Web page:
The confusion over cases of Ebola in Tanzania still isn’t resolved, and the World Health Organization says it’s not getting the information it needs from the East African nation nearly two weeks after it first heard of a suspected case in Dar es Salaam.
That’s according to a WHO statement issued Saturday that was intended to shed light on a situation that could threaten efforts to contain the regional Ebola outbreak.
WHO says that on September 10, it was made aware through unofficial reports of a fatality in Tanzania’s largest city, home to more than 4 million people. The death was linked to a suspected Ebola case, possibly originating in Uganda, and there were also reports from unofficial sources that confirmed a positive Ebola test for the patient. Meanwhile, the contacts from that case were reportedly “quarantined in various sites in the country.”
Information about a second suspected case came on September 12, with reports the patient was hospitalized in Dar es Salaam. By then, WHO acknowledged the Tanzanian Ebola rumor and said it was sharing information in keeping with international health regulations. Tanzania, it says, still isn’t doing that, although the government did tell WHO last week that it doesn’t have any confirmed cases of Ebola.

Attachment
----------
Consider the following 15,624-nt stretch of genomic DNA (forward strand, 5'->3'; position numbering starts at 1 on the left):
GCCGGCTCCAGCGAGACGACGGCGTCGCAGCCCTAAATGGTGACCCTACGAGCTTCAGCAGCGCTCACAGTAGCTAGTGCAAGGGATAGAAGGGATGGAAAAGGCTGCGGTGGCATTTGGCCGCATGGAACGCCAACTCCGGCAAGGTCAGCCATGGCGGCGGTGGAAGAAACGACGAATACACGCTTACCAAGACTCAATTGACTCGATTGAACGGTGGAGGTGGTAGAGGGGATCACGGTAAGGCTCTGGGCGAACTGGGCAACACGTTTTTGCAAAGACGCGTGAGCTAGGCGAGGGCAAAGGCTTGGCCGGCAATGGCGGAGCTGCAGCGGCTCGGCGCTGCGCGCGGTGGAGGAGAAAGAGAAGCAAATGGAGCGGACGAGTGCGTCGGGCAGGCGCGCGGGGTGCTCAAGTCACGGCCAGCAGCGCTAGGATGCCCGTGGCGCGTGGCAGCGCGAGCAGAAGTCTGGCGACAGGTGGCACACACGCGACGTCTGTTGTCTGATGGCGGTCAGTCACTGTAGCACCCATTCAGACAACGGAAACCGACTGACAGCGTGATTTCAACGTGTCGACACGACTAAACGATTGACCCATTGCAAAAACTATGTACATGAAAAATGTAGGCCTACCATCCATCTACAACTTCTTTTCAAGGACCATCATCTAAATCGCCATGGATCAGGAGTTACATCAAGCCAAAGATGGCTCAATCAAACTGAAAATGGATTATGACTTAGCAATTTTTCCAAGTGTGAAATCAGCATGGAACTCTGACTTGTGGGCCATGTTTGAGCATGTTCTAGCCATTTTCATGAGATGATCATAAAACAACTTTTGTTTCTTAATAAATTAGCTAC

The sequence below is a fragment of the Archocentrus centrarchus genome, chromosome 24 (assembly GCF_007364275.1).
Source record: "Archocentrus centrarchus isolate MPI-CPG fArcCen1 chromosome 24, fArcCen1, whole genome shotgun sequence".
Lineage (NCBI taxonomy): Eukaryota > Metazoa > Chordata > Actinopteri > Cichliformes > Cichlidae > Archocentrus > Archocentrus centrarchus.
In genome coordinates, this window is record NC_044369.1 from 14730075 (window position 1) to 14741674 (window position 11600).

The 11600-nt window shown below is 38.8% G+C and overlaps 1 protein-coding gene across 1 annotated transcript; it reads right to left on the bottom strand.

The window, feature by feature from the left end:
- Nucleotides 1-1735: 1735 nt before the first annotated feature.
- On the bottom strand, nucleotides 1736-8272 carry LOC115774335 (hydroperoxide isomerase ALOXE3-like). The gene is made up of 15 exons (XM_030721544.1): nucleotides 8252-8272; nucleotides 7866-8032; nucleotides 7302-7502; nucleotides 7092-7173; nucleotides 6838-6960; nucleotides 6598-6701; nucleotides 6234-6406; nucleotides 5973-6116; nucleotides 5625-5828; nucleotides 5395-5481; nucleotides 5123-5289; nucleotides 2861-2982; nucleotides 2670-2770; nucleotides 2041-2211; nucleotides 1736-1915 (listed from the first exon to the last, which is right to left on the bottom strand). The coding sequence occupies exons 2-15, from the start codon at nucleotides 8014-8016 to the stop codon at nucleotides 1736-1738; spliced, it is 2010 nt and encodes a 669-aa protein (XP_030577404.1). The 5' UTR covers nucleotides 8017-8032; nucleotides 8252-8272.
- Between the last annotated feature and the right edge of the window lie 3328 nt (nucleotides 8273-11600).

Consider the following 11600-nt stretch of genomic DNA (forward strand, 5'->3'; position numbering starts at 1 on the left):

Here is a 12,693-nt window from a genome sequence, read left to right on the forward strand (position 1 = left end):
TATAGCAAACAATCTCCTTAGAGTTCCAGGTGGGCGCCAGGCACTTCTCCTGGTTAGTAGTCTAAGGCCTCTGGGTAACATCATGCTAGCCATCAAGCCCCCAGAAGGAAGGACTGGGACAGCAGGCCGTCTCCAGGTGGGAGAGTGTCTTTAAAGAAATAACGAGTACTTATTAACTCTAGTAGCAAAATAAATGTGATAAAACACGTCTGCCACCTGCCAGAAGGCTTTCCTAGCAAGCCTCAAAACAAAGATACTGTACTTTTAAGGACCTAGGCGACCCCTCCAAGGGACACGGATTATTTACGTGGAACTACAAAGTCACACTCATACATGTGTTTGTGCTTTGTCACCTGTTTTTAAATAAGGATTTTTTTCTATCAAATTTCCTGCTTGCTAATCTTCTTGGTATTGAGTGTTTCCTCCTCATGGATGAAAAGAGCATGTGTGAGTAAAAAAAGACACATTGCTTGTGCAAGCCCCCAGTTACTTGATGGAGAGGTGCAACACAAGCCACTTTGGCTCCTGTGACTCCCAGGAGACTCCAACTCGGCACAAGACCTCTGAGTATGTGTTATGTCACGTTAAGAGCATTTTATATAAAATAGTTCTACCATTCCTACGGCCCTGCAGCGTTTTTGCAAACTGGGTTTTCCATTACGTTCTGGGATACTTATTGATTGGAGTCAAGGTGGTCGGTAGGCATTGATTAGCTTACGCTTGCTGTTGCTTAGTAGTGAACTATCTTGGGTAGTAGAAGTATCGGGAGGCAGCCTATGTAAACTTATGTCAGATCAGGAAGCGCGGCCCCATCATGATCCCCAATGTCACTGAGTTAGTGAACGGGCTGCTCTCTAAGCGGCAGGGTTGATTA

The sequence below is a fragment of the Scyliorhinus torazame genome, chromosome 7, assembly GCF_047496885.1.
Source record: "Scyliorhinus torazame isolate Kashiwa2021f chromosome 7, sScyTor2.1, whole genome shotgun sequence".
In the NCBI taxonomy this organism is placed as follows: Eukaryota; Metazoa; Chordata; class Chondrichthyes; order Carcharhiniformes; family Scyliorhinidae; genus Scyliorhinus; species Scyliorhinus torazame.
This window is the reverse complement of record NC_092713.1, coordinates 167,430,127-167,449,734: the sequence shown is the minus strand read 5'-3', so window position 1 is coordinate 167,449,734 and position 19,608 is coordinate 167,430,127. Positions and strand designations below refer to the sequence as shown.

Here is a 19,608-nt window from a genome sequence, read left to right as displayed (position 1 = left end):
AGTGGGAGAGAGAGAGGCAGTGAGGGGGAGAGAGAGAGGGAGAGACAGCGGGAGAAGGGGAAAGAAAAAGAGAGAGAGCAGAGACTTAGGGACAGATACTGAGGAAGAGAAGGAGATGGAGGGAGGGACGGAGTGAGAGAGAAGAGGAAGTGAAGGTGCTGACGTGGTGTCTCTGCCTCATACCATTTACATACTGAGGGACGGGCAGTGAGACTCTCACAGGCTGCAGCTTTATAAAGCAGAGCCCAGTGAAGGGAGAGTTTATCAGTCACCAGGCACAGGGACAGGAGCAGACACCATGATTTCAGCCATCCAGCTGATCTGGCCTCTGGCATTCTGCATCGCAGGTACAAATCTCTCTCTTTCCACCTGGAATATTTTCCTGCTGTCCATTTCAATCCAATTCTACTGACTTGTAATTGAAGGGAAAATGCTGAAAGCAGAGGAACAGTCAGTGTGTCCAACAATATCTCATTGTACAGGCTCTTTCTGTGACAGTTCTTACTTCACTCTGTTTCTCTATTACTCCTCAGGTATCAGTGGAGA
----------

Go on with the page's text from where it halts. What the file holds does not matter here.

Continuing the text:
“Despite several requests, WHO did not receive further details of any of these cases from Tanzanian authorities,” the organization said in its new statement.
Reports of a third case came three days ago, and WHO immediately requested data from Tanzania – which responded, again, by saying it doesn’t have any Ebola cases.
“However, to date, clinical data, results of the investigations, possible contacts and potential laboratory tests performed for differential diagnosis of those patients have not been communicated to WHO,” the organization said. “This information is required for WHO to be able to fully assess of the potential risk posed by this event.”
The rare statement comes as the eastern Democratic Republic of Congo, which borders several nations including Tanzania, continues to deal with an Ebola outbreak that began more than a year ago. The death toll stands at 2,114, with more than 3,000 confirmed cases.
Image: ALIMA file